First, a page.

The Bank of England has announced that the old £10 paper banknote featuring Charles Darwin will be officially withdrawn from circulation on 1 March next year.
The old £10 notes have been in circulation since November 2000, but lost out to the new ones on grounds of security as well as durability.
After the introduction of the jazzy new plastic tenner, the Bank of England has revealed the date the old, paper version will stop being legal tender.
The Bank added that the public can continue to use the old notes as normal as most paper £10 notes will be automatically removed from circulation.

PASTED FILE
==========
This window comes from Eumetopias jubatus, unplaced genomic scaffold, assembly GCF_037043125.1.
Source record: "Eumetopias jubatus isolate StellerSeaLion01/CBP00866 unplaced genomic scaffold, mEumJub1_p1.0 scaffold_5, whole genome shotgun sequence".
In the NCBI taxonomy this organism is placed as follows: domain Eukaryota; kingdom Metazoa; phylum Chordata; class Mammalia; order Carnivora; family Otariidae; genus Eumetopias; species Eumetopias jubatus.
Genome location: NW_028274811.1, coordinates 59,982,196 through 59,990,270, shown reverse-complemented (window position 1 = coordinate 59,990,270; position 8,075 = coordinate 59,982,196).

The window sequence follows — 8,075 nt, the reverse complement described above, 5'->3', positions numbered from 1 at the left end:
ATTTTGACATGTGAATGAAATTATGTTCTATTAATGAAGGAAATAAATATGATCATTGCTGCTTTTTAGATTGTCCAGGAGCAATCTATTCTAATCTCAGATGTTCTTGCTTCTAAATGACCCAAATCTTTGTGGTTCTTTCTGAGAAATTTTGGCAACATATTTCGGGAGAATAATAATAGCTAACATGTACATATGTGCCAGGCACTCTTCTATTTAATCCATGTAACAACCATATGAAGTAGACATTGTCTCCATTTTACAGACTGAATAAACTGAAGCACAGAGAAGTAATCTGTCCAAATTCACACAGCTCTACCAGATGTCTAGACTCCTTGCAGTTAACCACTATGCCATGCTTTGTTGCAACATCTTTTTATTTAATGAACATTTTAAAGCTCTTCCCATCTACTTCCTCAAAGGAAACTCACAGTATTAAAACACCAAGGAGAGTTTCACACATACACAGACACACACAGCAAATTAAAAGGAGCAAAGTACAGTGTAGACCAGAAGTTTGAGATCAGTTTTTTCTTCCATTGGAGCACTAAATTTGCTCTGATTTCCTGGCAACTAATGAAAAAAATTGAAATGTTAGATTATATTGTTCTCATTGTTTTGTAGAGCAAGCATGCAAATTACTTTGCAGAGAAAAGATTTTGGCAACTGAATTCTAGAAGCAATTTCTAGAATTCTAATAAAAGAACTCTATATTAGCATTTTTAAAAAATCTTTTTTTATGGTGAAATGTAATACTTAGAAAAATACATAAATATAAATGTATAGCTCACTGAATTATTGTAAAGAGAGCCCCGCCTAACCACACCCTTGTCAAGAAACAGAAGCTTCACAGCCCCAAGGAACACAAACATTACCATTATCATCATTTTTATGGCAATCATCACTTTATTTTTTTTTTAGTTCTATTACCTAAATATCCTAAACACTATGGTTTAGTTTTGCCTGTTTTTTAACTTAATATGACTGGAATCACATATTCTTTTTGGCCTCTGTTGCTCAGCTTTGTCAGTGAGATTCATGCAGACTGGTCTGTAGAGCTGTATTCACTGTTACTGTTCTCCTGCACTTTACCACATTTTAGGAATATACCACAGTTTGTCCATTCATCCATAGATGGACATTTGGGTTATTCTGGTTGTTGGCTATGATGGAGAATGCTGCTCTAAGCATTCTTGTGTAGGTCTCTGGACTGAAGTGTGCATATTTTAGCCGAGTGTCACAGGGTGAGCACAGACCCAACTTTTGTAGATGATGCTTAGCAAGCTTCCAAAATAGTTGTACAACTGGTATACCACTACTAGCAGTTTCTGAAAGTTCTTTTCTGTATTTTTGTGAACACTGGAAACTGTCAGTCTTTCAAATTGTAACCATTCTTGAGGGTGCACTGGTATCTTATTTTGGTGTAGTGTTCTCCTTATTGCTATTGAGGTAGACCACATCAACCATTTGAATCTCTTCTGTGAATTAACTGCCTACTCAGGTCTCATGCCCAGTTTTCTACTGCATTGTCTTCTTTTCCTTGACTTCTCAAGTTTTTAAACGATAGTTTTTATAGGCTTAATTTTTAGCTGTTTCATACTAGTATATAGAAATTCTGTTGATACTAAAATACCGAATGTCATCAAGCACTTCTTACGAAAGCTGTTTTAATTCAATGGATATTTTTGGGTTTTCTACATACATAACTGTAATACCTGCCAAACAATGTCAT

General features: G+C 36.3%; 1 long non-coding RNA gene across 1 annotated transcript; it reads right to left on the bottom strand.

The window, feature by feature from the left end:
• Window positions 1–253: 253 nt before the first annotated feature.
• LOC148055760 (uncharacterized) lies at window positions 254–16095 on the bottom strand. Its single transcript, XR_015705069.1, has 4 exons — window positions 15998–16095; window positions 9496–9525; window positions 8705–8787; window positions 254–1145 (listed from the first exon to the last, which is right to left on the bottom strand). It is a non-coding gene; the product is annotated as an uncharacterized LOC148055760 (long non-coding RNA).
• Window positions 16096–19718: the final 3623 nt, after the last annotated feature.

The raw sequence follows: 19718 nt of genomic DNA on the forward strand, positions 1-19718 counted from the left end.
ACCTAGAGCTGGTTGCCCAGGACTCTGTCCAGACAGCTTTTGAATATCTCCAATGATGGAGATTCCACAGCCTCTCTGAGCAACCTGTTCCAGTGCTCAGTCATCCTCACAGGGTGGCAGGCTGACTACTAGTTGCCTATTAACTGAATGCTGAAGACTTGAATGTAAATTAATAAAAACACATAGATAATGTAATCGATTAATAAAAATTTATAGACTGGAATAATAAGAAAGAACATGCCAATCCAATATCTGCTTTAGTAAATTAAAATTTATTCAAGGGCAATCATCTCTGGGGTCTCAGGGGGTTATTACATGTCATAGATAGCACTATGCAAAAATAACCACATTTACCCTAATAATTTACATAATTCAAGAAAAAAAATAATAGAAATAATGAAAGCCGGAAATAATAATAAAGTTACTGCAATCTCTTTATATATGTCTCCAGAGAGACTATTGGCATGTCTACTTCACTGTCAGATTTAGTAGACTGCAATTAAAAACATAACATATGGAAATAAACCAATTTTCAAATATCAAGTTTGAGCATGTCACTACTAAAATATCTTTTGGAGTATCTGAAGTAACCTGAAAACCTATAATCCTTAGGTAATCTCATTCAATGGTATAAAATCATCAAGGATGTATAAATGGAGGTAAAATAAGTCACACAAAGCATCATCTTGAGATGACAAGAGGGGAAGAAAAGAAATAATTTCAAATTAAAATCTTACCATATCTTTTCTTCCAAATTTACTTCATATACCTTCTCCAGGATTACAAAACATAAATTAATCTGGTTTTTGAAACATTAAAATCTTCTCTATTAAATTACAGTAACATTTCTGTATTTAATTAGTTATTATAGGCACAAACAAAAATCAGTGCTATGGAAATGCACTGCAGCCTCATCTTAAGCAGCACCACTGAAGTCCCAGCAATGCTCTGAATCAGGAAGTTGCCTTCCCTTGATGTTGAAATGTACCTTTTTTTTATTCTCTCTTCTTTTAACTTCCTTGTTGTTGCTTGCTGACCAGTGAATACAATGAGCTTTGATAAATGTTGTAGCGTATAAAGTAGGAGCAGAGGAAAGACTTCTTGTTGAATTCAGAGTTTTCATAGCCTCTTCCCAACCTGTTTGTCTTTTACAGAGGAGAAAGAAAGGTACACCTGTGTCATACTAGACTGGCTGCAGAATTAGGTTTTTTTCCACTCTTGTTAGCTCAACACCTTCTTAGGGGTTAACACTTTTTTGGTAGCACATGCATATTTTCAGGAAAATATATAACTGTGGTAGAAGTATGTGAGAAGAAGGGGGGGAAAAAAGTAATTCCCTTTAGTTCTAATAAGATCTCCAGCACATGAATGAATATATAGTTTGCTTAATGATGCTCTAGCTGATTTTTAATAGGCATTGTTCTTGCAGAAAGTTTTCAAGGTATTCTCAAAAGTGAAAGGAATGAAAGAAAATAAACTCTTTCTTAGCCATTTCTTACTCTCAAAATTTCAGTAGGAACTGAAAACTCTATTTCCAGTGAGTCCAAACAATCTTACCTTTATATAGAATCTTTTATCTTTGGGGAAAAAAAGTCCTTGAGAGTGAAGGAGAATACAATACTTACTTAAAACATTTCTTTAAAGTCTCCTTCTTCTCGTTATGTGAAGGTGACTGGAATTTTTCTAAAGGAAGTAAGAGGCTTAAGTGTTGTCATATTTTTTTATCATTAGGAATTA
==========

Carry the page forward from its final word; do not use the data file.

Its days have been numbered since the new polymer tenner, depicting author Jane Austen, entered circulation in September.
They also have an inscription in raised dots that helps blind and partially-sighted users to identify them. Now both the old paper £10 note featuring Charles Darwin and the polymer note are in circulation.
However, the new notes have drawn criticism from vegans and religious groups across England and Wales for containing traces of tallow, an animal by-product of beef or mutton fat.
The new £20, to be introduced in 2020, will used palm oil - a decision that has also been criticised because it is an ingredient which has been controversial for its contribution to deforestation.